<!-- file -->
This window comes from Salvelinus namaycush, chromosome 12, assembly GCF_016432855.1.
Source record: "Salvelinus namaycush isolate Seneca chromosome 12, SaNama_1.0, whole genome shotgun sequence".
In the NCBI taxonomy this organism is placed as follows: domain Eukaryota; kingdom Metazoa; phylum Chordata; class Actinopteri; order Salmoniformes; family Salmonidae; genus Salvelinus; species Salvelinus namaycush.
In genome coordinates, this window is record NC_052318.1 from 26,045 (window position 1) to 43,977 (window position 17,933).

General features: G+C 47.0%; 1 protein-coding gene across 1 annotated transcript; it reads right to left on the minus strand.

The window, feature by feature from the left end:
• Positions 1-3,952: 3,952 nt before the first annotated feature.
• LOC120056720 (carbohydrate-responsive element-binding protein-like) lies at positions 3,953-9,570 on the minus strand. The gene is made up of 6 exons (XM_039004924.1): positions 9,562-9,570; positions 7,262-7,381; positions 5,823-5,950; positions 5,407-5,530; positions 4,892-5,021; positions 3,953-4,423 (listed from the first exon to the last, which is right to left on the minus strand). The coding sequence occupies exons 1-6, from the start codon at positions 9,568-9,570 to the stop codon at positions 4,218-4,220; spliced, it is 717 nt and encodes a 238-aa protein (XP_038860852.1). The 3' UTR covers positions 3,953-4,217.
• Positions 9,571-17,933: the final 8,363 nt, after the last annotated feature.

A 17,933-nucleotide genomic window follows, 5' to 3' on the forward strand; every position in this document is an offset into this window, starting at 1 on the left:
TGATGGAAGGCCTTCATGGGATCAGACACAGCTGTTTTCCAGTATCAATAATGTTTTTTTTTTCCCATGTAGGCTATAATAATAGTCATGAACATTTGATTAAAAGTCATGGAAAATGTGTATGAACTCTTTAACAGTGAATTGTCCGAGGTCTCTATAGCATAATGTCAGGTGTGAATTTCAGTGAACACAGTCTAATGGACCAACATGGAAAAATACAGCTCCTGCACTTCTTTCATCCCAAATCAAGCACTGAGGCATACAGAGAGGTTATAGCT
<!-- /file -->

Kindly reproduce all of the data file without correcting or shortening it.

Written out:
This window comes from Salvelinus namaycush, chromosome 12, assembly GCF_016432855.1.
Source record: "Salvelinus namaycush isolate Seneca chromosome 12, SaNama_1.0, whole genome shotgun sequence".
In the NCBI taxonomy this organism is placed as follows: domain Eukaryota; kingdom Metazoa; phylum Chordata; class Actinopteri; order Salmoniformes; family Salmonidae; genus Salvelinus; species Salvelinus namaycush.
In genome coordinates, this window is record NC_052318.1 from 26,045 (window position 1) to 43,977 (window position 17,933).

General features: G+C 47.0%; 1 protein-coding gene across 1 annotated transcript; it reads right to left on the minus strand.

The window, feature by feature from the left end:
• Positions 1-3,952: 3,952 nt before the first annotated feature.
• LOC120056720 (carbohydrate-responsive element-binding protein-like) lies at positions 3,953-9,570 on the minus strand. The gene is made up of 6 exons (XM_039004924.1): positions 9,562-9,570; positions 7,262-7,381; positions 5,823-5,950; positions 5,407-5,530; positions 4,892-5,021; positions 3,953-4,423 (listed from the first exon to the last, which is right to left on the minus strand). The coding sequence occupies exons 1-6, from the start codon at positions 9,568-9,570 to the stop codon at positions 4,218-4,220; spliced, it is 717 nt and encodes a 238-aa protein (XP_038860852.1). The 3' UTR covers positions 3,953-4,217.
• Positions 9,571-17,933: the final 8,363 nt, after the last annotated feature.

A 17,933-nucleotide genomic window follows, 5' to 3' on the forward strand; every position in this document is an offset into this window, starting at 1 on the left:
TGATGGAAGGCCTTCATGGGATCAGACACAGCTGTTTTCCAGTATCAATAATGTTTTTTTTTTCCCATGTAGGCTATAATAATAGTCATGAACATTTGATTAAAAGTCATGGAAAATGTGTATGAACTCTTTAACAGTGAATTGTCCGAGGTCTCTATAGCATAATGTCAGGTGTGAATTTCAGTGAACACAGTCTAATGGACCAACATGGAAAAATACAGCTCCTGCACTTCTTTCATCCCAAATCAAGCACTGAGGCATACAGAGAGGTTATAGCT